September 26, 1966

Dangers of Spinal Injections Without Proper Diagnosis

Author Affiliations

From the Division of Neurosurgery, Department of Surgery, Western Reserve University School of Medicine and University Hospitals of Cleveland.

JAMA. 1966;197(13):1104-1106. doi:10.1001/jama.1966.03110130104035

A RECENT EDITORIAL has wisely emphasized the advisability that a qualified neurological surgeon perform intraspinal surgery.1 Of equal importance is a proper diagnosis when surgery is undertaken. There is a growing tendency toward relatively blind injection therapy, often done without standard diagnostic tests.2-5 Recent problems in patients who have undergone such therapy prompt this report.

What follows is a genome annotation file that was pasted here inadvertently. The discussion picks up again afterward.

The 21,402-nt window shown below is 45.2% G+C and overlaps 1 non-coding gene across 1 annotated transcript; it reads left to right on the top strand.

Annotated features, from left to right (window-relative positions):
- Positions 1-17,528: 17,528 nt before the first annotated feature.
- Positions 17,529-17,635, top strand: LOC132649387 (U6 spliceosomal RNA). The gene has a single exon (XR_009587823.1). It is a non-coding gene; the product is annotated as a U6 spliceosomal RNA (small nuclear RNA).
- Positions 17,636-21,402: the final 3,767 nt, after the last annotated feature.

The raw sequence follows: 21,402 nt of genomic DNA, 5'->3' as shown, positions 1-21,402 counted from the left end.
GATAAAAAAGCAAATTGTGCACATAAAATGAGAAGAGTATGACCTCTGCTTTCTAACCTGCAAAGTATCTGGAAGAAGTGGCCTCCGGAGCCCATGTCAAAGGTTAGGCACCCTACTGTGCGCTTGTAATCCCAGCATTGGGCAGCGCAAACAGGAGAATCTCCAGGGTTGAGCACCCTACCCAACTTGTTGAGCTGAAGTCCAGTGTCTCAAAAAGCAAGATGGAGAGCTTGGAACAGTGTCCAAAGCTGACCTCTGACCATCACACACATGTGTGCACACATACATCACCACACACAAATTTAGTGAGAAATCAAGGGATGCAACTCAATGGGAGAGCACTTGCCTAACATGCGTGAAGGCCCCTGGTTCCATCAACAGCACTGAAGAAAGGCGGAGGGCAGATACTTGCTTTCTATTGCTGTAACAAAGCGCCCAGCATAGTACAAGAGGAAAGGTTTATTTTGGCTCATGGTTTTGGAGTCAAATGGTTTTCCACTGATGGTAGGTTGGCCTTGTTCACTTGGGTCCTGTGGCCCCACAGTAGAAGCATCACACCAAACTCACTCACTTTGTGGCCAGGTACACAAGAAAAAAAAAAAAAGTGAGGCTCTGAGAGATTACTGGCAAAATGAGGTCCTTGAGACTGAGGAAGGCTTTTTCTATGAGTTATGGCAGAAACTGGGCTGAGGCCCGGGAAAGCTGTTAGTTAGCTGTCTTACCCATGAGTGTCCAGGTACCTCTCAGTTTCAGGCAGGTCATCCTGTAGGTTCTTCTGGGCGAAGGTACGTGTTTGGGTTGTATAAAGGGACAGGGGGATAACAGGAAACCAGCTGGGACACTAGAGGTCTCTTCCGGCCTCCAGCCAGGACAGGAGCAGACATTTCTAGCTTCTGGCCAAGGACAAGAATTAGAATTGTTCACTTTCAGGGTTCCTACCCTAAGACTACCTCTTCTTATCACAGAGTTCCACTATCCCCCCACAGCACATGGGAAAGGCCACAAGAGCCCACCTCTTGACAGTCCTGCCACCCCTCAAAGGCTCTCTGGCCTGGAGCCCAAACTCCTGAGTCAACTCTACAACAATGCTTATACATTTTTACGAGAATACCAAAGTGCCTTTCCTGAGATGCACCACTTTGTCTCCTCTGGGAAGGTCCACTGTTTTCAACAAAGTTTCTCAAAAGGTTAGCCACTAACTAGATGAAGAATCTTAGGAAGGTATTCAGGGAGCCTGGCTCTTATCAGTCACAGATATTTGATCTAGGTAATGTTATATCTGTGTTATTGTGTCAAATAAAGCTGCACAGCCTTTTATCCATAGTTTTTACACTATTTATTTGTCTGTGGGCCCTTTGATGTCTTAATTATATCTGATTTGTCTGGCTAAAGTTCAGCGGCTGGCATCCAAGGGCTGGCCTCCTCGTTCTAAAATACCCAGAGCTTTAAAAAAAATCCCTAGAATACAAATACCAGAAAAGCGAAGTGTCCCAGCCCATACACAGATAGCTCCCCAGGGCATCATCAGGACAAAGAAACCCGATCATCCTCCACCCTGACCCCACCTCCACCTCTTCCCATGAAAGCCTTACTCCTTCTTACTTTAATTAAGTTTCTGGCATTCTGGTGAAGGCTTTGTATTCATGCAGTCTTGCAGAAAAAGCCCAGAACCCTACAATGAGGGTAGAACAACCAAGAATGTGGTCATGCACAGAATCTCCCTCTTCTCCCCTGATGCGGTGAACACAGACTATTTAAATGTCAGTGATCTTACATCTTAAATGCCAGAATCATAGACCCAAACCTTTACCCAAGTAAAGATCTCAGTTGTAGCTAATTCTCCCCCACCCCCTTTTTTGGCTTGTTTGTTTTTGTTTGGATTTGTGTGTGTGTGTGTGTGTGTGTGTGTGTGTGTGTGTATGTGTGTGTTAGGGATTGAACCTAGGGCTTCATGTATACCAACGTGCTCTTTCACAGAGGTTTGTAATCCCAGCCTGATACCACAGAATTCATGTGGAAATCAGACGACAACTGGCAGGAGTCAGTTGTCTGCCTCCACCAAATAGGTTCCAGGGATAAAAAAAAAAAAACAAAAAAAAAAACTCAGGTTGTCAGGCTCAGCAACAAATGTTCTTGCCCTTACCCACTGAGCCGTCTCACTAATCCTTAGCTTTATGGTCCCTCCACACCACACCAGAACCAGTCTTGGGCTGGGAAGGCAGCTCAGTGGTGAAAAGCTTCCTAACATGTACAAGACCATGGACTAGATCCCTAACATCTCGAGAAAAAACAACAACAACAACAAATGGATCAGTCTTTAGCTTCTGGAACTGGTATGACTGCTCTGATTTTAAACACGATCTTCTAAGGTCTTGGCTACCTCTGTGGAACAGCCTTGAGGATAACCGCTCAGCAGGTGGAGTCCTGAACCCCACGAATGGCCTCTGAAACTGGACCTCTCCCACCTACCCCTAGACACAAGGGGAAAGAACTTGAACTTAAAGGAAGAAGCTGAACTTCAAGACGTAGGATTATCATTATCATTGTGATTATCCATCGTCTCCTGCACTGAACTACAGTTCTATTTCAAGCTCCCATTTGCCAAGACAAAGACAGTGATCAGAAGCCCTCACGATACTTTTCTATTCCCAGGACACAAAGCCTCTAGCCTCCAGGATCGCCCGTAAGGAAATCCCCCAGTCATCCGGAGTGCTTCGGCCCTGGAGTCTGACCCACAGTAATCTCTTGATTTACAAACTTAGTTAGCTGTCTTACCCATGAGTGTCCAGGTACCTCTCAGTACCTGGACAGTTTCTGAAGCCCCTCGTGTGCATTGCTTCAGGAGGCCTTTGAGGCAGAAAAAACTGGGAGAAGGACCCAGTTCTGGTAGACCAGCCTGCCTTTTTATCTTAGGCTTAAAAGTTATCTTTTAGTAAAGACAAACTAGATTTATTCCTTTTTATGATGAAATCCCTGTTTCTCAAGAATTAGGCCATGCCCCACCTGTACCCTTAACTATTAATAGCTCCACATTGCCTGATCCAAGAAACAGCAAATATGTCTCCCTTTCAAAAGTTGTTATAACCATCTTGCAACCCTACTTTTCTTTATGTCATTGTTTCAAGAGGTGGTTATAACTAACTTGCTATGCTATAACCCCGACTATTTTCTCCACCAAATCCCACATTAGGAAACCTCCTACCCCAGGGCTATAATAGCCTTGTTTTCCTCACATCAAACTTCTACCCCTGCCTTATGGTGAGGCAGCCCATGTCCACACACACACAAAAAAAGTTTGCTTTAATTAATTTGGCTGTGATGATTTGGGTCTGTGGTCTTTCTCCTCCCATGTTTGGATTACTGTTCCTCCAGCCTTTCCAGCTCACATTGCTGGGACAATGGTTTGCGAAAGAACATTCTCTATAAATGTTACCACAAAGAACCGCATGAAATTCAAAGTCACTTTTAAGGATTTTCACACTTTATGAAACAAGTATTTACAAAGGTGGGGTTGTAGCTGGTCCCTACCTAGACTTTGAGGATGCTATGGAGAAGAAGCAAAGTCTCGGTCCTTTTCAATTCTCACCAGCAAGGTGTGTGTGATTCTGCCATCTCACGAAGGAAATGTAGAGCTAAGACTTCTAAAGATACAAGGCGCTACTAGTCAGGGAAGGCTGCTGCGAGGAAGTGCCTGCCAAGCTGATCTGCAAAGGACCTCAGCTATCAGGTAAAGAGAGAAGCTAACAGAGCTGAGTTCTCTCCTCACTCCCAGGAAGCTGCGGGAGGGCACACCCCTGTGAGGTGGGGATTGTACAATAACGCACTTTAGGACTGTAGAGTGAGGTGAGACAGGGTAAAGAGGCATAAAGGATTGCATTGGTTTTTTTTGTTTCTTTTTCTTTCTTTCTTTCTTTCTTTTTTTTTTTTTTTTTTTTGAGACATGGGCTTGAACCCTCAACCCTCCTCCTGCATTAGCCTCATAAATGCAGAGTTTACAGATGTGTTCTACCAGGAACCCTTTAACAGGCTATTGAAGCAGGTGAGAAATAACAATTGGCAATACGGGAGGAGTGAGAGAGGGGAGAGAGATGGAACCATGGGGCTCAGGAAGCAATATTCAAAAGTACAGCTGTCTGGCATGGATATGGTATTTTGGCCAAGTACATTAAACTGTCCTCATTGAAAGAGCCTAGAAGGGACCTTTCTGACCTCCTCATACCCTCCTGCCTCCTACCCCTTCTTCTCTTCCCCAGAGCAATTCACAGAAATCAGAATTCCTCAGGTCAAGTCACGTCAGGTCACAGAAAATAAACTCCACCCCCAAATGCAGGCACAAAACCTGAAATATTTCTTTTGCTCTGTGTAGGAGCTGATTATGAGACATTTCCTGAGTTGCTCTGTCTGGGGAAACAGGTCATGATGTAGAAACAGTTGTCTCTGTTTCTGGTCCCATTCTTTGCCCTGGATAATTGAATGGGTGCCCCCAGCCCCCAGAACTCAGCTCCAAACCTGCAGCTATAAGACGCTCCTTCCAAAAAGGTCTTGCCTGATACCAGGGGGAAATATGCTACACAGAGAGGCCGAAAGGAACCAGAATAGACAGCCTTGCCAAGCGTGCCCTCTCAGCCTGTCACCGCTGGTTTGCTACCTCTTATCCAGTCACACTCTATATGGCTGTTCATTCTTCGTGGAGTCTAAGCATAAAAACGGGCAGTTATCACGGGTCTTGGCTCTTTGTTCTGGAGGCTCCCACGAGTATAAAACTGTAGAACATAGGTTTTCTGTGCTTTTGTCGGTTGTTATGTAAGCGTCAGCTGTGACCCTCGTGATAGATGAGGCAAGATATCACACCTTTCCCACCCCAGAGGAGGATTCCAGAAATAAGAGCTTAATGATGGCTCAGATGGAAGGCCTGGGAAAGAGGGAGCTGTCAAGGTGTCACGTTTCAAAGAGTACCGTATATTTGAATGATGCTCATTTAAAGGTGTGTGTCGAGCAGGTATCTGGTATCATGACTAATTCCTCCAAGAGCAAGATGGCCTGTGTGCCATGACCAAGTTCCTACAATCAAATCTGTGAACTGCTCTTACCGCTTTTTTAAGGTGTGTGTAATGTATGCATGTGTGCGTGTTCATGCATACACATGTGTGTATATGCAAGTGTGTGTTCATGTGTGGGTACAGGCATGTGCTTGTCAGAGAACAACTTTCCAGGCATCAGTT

We have encountered a large intradural extramedullary vascular lesion, grossly having the appearance of pseudoaneurysm, but pathologically shown to be an invasive hemangioendothelioma. This patient had had a chymopapain injection for presumed cervical disk disease at the same level two months earlier at another hospital. While we do not suggest a direct causal relationship between the tumor and previous chymopapain injection for presumed disk rupture, it is important to emphasize the necessity for thorough diagnostic studies before treatment. A second patient had epidural injections of steroids for sciatic pain without significant pretherapy study.